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Japan focuses on Disaster Management in its space intiatives

Colorado, USA, 13 April 2007: Japan Aerospace Exploration Agency ( JAXA ) has outlined its plans to forge a range of initiatives, from disaster warning systems, probes to Mercury, Venus and Jupiter, as well as conducting an aggressive lunar exploration campaign. Kaoru Mamiya, Vice President, Japan Aerospace Exploration Agency (JAXA) outlined his country’s long-term space plans, speaking at the 23rd National Space Symposium produced by the Space Foundation.

Mamiya detailed recent major accomplishments, such as last year’s launch of the Advanced Land Observing Satellite called “Daichi” (ALOS) meaning Terra. “It is operating smoothly and producing significant amounts of observing data,” he said.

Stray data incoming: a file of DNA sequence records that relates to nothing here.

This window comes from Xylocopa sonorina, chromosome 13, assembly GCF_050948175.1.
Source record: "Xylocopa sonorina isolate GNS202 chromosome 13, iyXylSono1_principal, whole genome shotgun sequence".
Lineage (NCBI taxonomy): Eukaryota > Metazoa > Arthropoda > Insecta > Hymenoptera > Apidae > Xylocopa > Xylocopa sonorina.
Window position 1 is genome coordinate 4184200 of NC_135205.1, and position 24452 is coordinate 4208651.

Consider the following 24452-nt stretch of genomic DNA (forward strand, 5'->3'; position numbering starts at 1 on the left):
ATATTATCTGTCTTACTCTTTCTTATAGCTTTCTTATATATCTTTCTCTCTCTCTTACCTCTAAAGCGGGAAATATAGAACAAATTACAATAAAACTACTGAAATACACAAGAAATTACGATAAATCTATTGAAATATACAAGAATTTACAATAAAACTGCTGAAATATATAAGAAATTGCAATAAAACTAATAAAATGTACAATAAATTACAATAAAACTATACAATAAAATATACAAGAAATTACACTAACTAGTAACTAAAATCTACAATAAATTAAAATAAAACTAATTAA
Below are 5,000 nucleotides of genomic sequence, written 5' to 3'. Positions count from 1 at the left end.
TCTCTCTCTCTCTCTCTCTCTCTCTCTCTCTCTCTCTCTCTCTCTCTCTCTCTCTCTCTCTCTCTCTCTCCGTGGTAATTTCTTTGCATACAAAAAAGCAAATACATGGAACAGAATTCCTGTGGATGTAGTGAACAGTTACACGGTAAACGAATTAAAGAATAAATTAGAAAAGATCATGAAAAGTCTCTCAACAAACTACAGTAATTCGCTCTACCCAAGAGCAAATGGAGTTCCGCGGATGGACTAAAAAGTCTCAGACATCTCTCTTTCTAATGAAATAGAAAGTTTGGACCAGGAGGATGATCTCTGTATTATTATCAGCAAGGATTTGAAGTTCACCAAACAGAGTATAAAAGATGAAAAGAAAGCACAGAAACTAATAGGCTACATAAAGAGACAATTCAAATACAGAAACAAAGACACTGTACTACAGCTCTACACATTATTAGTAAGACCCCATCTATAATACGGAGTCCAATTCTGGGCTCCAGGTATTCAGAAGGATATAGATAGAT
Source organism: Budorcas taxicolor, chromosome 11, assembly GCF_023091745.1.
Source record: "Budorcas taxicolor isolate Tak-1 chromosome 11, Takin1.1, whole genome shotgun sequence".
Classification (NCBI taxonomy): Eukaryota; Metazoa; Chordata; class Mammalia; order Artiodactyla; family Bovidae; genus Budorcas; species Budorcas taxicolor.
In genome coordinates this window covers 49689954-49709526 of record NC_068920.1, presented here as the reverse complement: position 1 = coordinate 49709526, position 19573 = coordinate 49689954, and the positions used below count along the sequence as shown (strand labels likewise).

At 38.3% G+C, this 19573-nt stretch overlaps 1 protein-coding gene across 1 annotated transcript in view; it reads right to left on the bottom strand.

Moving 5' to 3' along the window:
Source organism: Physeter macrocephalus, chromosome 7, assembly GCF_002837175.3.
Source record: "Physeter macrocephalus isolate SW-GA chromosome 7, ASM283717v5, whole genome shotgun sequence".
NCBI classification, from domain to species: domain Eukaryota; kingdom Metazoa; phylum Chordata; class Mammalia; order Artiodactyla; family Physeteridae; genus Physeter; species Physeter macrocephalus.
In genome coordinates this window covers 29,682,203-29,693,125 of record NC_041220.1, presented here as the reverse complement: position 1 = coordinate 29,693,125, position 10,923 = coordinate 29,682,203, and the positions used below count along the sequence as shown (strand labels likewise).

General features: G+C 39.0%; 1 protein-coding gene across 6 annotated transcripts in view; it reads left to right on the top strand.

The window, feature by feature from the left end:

Other recent satellite launches highlighted by Mamiya included a satellite for weather forecasting and air traffic control, Japan’s first infrared imaging satellite, “Akari”, as well as “Hinode” a solar physics spacecraft undertaken cooperatively with the United States, Europe, and the United Kingdom.

Disaster Management:
A particular focus of JAXA’s initiatives is developing a disaster management support system. Natural Disasters being occurred world over in the form of earthquakes, wild fires, floods, etc Mamiya pointed out, “To tackle this problem for our civilization is to use space technologies”. He continued,”A JAXA initiative in this regard is Sentinel Asia, a rapid response system using satellite data and images”. Sentinel Asia involves 19 nations and 52 establishments to establish a disaster management system that is user-friendly to help combat natural disaster, Mamiya added.